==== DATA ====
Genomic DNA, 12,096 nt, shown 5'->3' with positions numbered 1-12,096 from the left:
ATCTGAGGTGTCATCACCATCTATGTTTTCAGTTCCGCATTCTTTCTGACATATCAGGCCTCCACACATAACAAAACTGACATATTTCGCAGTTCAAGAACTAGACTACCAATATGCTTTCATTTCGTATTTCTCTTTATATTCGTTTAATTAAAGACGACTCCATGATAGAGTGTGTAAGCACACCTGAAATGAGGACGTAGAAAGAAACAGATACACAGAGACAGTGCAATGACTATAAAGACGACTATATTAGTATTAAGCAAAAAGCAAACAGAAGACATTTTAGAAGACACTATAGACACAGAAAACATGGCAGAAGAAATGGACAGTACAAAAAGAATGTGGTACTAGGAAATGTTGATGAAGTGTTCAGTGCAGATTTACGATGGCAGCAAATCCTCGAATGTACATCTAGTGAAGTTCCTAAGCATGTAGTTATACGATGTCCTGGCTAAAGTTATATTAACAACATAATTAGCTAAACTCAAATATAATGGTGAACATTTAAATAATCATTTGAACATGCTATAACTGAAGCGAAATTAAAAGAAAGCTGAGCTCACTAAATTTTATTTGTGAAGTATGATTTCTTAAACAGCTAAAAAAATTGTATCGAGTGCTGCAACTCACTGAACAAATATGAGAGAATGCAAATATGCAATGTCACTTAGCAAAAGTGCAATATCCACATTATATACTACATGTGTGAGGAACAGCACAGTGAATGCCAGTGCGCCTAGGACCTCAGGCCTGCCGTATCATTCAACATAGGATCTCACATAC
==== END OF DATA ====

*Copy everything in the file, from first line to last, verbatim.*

Genomic DNA, 12,096 nt, shown 5'->3' with positions numbered 1-12,096 from the left:
ATCTGAGGTGTCATCACCATCTATGTTTTCAGTTCCGCATTCTTTCTGACATATCAGGCCTCCACACATAACAAAACTGACATATTTCGCAGTTCAAGAACTAGACTACCAATATGCTTTCATTTCGTATTTCTCTTTATATTCGTTTAATTAAAGACGACTCCATGATAGAGTGTGTAAGCACACCTGAAATGAGGACGTAGAAAGAAACAGATACACAGAGACAGTGCAATGACTATAAAGACGACTATATTAGTATTAAGCAAAAAGCAAACAGAAGACATTTTAGAAGACACTATAGACACAGAAAACATGGCAGAAGAAATGGACAGTACAAAAAGAATGTGGTACTAGGAAATGTTGATGAAGTGTTCAGTGCAGATTTACGATGGCAGCAAATCCTCGAATGTACATCTAGTGAAGTTCCTAAGCATGTAGTTATACGATGTCCTGGCTAAAGTTATATTAACAACATAATTAGCTAAACTCAAATATAATGGTGAACATTTAAATAATCATTTGAACATGCTATAACTGAAGCGAAATTAAAAGAAAGCTGAGCTCACTAAATTTTATTTGTGAAGTATGATTTCTTAAACAGCTAAAAAAATTGTATCGAGTGCTGCAACTCACTGAACAAATATGAGAGAATGCAAATATGCAATGTCACTTAGCAAAAGTGCAATATCCACATTATATACTACATGTGTGAGGAACAGCACAGTGAATGCCAGTGCGCCTAGGACCTCAGGCCTGCCGTATCATTCAACATAGGATCTCACATAC